By Shankar Das, PAg, Regional Farm Business Management Specialist, Outlook
The world population is projected to increase to more than 9 billion by 2050. It is estimated that agriculture will have to increase its production by more than 70 per cent to meet the needs of this growing population. There will be several challenges. This has to be accomplished on the same or less land area, under changing climatic conditions, and with minimum environmental impact in order to achieve technical, economic and environmental benefits for the society
Experts believe that precision agriculture (PA), a relatively new concept, may be a part of the solution to achieve those goals. PA promotes site-specific application of inputs – use of the right input, at the right amount, in the right place, at the right timing and in the right manner in order to secure more production with minimal environmental impact.
Western Canadian producers are slowly adopting precision agriculture practices. With the use of a global positioning system (GPS) to track the location of equipment in the field, producers can apply the necessary input, such as fertilizer, in the precise amount needed and only where it is needed. This has benefits for the producer’s bottom line, as well as for the environment.
For PA to happen, producers need to determine how much variability exists in their fields, where does that variability come from and what causes that variability. These variabilities can be quantified, collected and analyzed in the form of layers of data. Experts emphasize that while we need technologies such as machines and sensors, the data and algorithms (a set of rules for problem-solving) are essential and integral to create layers of data maps such as yield data, soil nutrient data, moisture data and other factors for developing predictive models and prescriptions for PA to happen.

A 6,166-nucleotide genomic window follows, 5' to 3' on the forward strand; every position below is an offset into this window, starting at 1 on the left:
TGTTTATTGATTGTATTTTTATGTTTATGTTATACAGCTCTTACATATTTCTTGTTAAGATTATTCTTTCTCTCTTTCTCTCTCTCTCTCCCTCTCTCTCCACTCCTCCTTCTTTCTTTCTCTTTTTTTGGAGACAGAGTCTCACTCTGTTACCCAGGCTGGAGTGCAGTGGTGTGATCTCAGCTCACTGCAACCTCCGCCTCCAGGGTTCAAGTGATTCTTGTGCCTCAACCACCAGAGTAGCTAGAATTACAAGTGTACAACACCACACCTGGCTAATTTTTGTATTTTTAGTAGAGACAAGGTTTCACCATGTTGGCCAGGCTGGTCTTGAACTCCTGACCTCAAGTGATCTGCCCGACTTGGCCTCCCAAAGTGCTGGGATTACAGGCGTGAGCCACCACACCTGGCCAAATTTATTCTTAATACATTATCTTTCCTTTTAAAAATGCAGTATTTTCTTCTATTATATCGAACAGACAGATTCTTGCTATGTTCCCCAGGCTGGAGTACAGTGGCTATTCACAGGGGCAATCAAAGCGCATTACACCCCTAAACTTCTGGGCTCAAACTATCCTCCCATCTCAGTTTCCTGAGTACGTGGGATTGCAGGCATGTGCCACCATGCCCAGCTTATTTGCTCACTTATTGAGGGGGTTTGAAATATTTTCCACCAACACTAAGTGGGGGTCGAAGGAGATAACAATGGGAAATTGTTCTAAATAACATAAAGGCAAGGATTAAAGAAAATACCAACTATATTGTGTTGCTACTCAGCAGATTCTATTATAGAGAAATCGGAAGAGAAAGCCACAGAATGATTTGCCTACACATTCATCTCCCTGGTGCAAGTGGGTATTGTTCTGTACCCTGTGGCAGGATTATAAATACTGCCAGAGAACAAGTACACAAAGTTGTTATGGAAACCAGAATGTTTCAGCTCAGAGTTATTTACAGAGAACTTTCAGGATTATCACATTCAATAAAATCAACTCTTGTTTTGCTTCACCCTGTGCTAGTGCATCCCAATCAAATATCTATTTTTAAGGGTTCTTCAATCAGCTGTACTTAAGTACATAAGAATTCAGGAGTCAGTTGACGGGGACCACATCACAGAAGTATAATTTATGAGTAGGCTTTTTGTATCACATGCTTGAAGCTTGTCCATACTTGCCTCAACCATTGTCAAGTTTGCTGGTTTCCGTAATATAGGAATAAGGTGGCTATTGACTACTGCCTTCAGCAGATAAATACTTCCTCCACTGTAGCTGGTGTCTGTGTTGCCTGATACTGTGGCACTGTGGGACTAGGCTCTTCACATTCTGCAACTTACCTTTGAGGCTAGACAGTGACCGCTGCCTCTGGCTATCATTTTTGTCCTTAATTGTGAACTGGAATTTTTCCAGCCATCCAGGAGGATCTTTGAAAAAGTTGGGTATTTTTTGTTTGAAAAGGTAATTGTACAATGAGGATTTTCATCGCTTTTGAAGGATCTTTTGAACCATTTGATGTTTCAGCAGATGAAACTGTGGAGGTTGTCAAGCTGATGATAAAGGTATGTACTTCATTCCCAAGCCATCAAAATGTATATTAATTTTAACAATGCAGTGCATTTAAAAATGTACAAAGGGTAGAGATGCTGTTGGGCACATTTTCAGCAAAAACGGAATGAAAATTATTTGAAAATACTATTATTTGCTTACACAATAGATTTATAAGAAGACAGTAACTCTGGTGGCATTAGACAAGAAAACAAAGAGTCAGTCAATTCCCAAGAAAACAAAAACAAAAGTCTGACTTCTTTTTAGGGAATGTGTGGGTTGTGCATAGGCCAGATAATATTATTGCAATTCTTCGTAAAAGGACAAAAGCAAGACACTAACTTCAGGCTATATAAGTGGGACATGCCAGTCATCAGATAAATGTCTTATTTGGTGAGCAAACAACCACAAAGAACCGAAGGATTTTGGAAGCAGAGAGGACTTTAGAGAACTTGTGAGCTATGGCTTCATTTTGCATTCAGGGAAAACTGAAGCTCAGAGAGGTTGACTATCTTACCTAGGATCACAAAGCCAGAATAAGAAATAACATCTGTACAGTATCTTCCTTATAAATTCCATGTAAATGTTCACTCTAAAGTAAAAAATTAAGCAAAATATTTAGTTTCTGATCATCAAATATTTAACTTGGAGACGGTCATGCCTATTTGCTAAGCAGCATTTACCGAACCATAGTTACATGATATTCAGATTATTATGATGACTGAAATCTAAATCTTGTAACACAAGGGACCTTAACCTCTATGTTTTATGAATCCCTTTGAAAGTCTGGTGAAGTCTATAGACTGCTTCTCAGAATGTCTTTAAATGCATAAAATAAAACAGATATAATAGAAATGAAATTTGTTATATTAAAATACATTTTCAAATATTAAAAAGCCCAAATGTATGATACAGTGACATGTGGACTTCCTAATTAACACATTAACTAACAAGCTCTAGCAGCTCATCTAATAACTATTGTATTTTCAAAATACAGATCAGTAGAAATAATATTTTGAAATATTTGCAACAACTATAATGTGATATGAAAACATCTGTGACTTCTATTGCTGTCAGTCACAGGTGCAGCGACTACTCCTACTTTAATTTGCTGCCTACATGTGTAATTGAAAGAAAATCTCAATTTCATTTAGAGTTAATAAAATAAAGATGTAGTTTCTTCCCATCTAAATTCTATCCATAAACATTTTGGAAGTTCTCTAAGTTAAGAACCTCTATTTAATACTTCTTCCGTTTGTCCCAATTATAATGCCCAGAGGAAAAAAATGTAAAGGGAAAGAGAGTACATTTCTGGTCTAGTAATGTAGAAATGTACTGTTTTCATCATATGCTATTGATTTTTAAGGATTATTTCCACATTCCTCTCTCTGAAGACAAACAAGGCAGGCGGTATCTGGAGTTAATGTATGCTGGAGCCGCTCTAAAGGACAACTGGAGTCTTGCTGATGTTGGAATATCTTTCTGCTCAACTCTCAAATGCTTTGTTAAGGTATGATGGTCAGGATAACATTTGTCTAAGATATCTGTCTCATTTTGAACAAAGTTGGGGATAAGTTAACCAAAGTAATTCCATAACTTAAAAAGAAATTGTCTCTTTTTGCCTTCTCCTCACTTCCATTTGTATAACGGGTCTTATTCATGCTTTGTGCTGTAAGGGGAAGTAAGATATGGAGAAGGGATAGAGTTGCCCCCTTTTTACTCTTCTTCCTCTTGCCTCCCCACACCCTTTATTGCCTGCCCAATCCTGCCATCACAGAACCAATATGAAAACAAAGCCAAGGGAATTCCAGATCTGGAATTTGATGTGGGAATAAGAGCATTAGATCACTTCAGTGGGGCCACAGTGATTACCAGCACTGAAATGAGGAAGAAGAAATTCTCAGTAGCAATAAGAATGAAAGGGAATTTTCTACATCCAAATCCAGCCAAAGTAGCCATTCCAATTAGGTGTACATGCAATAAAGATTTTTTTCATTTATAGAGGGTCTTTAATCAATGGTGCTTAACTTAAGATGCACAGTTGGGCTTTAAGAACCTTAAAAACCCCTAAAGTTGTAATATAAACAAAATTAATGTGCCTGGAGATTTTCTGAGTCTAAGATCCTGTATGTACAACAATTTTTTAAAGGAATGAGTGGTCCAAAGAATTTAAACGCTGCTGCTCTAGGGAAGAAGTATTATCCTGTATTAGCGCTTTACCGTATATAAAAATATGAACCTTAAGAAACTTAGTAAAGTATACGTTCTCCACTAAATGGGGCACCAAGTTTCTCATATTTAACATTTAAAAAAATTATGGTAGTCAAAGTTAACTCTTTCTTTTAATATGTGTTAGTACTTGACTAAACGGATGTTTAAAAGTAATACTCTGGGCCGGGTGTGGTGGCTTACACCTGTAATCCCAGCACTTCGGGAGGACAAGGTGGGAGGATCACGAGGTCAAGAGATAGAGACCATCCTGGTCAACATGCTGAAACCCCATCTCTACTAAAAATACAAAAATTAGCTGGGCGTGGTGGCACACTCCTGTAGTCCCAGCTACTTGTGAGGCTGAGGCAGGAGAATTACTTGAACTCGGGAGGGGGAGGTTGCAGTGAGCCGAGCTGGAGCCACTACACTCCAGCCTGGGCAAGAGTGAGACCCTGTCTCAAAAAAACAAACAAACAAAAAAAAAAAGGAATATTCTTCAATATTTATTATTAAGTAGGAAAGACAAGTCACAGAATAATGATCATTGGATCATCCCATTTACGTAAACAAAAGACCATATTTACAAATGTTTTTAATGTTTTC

Modern farm machinery with its advanced technologies (for example, GPS and sensor in a combine to collect yield data) can accurately and economically collect both spatial and temporal data of a crop field.
The Climate Corp, John Deere, FarmersEdge, BASF, The Farmers Business Network, IPNI and many other industry players are involved in utilizing farm data for the benefits mentioned above.
While we frequently talk about data and PA in relation to fields and crops, we often forget or neglect to talk about the importance of data for livestock production and management. The use of data for precision feeding to reduce the cost of production and using data and technology, such as Radio Frequency Identification (RFID), for remote sensing in order to manage herds’ health and welfare is also increasingly receiving popularity.
Data is an invaluable resource, as it provides objective and unbiased information which generates knowledge for a farm. The experts on Big Data are watchful and often say that those who own the data can exert some control on farms and farmers. Farmers would say that they and their farms produce the data, and therefore, own the data or at least decide who should own the data.
However, many questions need to be addressed on this issue. Do farmers know what data is important to them? Do they know how to collect data? How would they use the data for PA in their farms? How would data help them in management decisions? What does a farm data management strategy and plan look like to meet management needs now and into the future? Would it be prudent to share data with others, and if so, who and under what conditions?
For more information, please contact Shankar Das, Regional Farm Business Management Specialist, at 306-867-5577 or the Agriculture Knowledge Center at 1-866-457-2377.